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A Recording Coup

Maksim Bakiev, working against the interim government?
Maksim Bakiev, working against the interim government?
Your government is as weak as a "cardboard house," and he's coming to burn it down.

Is that a real threat against Kyrgyzstan's interim government by Maksim Bakiev, the son of the ousted president?

Many in Kyrgyzstan believe it to be so, following the emergence of voice recordings of purported phone conversations between Maksim and his blacklisted uncle, Janysh Bakiev.

One voice in the unconfirmed recordings, supposedly Maksim's, claims he is working to provoke people in southern Kyrgyzstan against the interim government. He says there are greater plans to pay for a couple of hundred people to cause chaos in Bishkek, using more than just stones.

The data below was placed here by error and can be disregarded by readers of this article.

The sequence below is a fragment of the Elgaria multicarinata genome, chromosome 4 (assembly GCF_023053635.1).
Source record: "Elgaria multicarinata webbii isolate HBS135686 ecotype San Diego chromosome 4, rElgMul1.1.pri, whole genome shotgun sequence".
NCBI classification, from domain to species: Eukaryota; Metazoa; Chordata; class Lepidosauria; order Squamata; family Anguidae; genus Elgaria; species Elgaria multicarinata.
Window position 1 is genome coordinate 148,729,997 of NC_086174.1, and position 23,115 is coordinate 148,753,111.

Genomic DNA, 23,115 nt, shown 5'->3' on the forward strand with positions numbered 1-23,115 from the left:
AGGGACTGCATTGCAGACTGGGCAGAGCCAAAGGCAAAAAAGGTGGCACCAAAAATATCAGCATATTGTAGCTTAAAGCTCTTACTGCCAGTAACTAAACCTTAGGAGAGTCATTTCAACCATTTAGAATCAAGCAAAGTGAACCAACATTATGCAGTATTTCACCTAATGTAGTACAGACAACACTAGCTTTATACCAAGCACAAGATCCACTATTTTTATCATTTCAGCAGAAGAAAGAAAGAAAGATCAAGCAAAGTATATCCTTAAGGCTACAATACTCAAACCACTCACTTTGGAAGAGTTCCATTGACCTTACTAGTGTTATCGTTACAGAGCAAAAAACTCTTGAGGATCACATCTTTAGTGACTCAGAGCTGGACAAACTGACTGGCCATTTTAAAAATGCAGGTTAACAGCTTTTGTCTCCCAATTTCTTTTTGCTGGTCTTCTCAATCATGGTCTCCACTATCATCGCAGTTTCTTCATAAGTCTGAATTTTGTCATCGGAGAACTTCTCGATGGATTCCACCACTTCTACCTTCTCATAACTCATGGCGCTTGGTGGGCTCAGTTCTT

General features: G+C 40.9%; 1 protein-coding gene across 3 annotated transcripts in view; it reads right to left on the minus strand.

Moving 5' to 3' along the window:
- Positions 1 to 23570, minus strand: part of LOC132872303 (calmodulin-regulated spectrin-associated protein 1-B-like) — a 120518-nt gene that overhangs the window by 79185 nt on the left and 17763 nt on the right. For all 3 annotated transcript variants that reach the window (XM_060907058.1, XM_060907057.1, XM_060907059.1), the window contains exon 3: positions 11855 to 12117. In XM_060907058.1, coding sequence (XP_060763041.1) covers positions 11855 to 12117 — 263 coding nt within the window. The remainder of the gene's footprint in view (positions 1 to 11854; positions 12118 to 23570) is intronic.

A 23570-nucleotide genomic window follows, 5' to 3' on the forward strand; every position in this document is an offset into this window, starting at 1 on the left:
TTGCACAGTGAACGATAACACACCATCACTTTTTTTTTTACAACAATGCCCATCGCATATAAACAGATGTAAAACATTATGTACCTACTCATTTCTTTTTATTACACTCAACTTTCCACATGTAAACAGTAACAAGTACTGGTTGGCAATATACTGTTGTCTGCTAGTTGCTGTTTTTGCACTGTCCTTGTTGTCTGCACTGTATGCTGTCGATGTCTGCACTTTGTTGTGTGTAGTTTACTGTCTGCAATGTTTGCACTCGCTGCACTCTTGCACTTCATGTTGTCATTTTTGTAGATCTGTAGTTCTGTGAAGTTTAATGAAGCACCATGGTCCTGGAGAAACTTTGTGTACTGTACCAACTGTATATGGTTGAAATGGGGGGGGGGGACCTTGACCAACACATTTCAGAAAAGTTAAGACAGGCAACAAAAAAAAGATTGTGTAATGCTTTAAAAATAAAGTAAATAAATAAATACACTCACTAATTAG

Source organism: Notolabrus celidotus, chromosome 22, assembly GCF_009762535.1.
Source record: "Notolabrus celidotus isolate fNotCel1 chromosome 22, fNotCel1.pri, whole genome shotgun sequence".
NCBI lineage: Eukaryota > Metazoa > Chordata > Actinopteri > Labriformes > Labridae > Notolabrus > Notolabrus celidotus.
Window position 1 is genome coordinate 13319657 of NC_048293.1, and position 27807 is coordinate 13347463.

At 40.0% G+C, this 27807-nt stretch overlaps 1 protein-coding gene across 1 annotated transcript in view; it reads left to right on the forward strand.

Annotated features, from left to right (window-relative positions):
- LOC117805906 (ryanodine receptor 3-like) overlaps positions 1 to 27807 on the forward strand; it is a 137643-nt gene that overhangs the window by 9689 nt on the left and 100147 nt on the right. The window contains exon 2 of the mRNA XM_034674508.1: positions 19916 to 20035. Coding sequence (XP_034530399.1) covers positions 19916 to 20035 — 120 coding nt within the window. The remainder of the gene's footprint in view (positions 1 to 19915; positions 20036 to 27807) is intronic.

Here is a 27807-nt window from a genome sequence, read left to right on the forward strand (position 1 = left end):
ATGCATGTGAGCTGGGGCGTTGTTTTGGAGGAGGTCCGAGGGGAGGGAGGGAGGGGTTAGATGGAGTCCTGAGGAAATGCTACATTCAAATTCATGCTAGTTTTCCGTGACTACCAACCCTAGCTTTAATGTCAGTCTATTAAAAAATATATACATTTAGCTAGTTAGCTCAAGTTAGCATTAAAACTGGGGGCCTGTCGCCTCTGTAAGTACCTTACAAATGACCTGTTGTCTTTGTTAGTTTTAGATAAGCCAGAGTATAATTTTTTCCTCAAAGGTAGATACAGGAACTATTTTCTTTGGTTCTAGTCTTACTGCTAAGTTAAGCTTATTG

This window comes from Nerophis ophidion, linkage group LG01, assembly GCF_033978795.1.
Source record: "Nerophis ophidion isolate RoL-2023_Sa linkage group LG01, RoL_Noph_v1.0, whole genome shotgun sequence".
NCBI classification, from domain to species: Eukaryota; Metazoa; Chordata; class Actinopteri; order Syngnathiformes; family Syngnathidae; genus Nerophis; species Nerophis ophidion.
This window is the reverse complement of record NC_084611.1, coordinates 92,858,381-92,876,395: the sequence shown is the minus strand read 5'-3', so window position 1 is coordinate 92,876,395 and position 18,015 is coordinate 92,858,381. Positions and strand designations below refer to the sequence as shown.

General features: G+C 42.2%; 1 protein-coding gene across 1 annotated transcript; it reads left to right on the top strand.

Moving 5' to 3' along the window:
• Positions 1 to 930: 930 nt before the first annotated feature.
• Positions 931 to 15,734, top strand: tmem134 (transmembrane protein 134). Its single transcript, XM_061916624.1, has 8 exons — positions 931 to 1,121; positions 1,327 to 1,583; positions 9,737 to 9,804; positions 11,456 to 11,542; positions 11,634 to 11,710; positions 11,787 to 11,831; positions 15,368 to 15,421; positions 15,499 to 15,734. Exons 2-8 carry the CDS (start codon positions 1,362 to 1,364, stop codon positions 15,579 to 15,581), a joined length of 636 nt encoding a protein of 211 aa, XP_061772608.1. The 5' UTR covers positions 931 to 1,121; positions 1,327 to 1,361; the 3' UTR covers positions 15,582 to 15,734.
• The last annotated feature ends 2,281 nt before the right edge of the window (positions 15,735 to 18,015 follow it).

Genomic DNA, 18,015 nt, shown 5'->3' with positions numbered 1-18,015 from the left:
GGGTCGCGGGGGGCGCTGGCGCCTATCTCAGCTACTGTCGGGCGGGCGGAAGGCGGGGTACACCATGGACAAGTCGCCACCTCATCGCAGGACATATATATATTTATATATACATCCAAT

The two Bakievs also allegedly discuss "localized operations" to "clean up certain objects."

During Kurmanbek Bakiev's rule, Maksim was the head of a lucrative agency in charge of investment and economic development, and Janysh was an influential figure in the law enforcement and security sectors.

Their whereabouts remain unclear since Bakiev's ouster following bloody riots in Bishkek last month.

But the former president, for one, is staying away from them, telling RFE/RL's Kyrgyz Service that "I know if I contact them -- whether my sons or my brothers -- then all the cases that you're talking about will be dumped on me."

-- Farangis Najibullah